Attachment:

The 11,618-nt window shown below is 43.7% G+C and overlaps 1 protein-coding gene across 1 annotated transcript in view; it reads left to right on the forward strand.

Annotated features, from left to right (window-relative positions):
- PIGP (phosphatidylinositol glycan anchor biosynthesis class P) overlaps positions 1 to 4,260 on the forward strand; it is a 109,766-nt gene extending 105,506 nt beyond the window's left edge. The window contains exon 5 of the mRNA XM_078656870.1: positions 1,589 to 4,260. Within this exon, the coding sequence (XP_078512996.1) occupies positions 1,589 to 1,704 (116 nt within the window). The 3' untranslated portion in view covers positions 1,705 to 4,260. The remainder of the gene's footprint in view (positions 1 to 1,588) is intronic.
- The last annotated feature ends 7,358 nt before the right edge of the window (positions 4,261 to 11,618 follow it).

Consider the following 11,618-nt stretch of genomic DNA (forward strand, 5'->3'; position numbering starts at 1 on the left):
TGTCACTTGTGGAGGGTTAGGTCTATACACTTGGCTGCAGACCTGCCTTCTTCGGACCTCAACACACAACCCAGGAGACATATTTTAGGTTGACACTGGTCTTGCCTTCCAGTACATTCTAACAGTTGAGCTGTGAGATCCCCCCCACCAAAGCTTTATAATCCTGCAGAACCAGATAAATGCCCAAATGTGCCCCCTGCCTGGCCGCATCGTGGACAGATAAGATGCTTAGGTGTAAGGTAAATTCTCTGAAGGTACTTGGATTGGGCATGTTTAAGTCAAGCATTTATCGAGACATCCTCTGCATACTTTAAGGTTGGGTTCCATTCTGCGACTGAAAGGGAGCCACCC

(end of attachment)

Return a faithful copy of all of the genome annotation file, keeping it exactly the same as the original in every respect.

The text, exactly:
The 11,618-nt window shown below is 43.7% G+C and overlaps 1 protein-coding gene across 1 annotated transcript in view; it reads left to right on the forward strand.

Annotated features, from left to right (window-relative positions):
- PIGP (phosphatidylinositol glycan anchor biosynthesis class P) overlaps positions 1 to 4,260 on the forward strand; it is a 109,766-nt gene extending 105,506 nt beyond the window's left edge. The window contains exon 5 of the mRNA XM_078656870.1: positions 1,589 to 4,260. Within this exon, the coding sequence (XP_078512996.1) occupies positions 1,589 to 1,704 (116 nt within the window). The 3' untranslated portion in view covers positions 1,705 to 4,260. The remainder of the gene's footprint in view (positions 1 to 1,588) is intronic.
- The last annotated feature ends 7,358 nt before the right edge of the window (positions 4,261 to 11,618 follow it).

Consider the following 11,618-nt stretch of genomic DNA (forward strand, 5'->3'; position numbering starts at 1 on the left):
TGTCACTTGTGGAGGGTTAGGTCTATACACTTGGCTGCAGACCTGCCTTCTTCGGACCTCAACACACAACCCAGGAGACATATTTTAGGTTGACACTGGTCTTGCCTTCCAGTACATTCTAACAGTTGAGCTGTGAGATCCCCCCCACCAAAGCTTTATAATCCTGCAGAACCAGATAAATGCCCAAATGTGCCCCCTGCCTGGCCGCATCGTGGACAGATAAGATGCTTAGGTGTAAGGTAAATTCTCTGAAGGTACTTGGATTGGGCATGTTTAAGTCAAGCATTTATCGAGACATCCTCTGCATACTTTAAGGTTGGGTTCCATTCTGCGACTGAAAGGGAGCCACCC